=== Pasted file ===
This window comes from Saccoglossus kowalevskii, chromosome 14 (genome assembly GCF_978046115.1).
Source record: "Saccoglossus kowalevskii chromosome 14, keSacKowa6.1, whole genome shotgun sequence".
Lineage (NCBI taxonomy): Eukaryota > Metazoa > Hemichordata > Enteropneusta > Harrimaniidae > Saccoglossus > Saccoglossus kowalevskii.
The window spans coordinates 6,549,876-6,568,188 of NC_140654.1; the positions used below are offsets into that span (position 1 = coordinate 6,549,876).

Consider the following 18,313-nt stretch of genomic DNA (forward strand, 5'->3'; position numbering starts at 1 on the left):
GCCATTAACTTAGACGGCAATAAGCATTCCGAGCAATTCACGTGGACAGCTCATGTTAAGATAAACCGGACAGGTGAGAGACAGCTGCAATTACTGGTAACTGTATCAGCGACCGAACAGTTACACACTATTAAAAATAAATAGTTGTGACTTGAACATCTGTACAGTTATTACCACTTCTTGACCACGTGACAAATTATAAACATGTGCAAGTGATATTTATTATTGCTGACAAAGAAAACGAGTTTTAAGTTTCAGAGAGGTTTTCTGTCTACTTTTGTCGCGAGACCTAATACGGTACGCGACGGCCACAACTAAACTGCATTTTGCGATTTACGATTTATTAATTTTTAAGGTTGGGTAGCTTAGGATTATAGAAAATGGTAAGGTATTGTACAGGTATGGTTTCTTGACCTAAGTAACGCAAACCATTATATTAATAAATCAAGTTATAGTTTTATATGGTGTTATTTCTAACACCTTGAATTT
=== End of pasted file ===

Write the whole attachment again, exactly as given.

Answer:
This window comes from Saccoglossus kowalevskii, chromosome 14 (genome assembly GCF_978046115.1).
Source record: "Saccoglossus kowalevskii chromosome 14, keSacKowa6.1, whole genome shotgun sequence".
Lineage (NCBI taxonomy): Eukaryota > Metazoa > Hemichordata > Enteropneusta > Harrimaniidae > Saccoglossus > Saccoglossus kowalevskii.
The window spans coordinates 6,549,876-6,568,188 of NC_140654.1; the positions used below are offsets into that span (position 1 = coordinate 6,549,876).

Consider the following 18,313-nt stretch of genomic DNA (forward strand, 5'->3'; position numbering starts at 1 on the left):
GCCATTAACTTAGACGGCAATAAGCATTCCGAGCAATTCACGTGGACAGCTCATGTTAAGATAAACCGGACAGGTGAGAGACAGCTGCAATTACTGGTAACTGTATCAGCGACCGAACAGTTACACACTATTAAAAATAAATAGTTGTGACTTGAACATCTGTACAGTTATTACCACTTCTTGACCACGTGACAAATTATAAACATGTGCAAGTGATATTTATTATTGCTGACAAAGAAAACGAGTTTTAAGTTTCAGAGAGGTTTTCTGTCTACTTTTGTCGCGAGACCTAATACGGTACGCGACGGCCACAACTAAACTGCATTTTGCGATTTACGATTTATTAATTTTTAAGGTTGGGTAGCTTAGGATTATAGAAAATGGTAAGGTATTGTACAGGTATGGTTTCTTGACCTAAGTAACGCAAACCATTATATTAATAAATCAAGTTATAGTTTTATATGGTGTTATTTCTAACACCTTGAATTT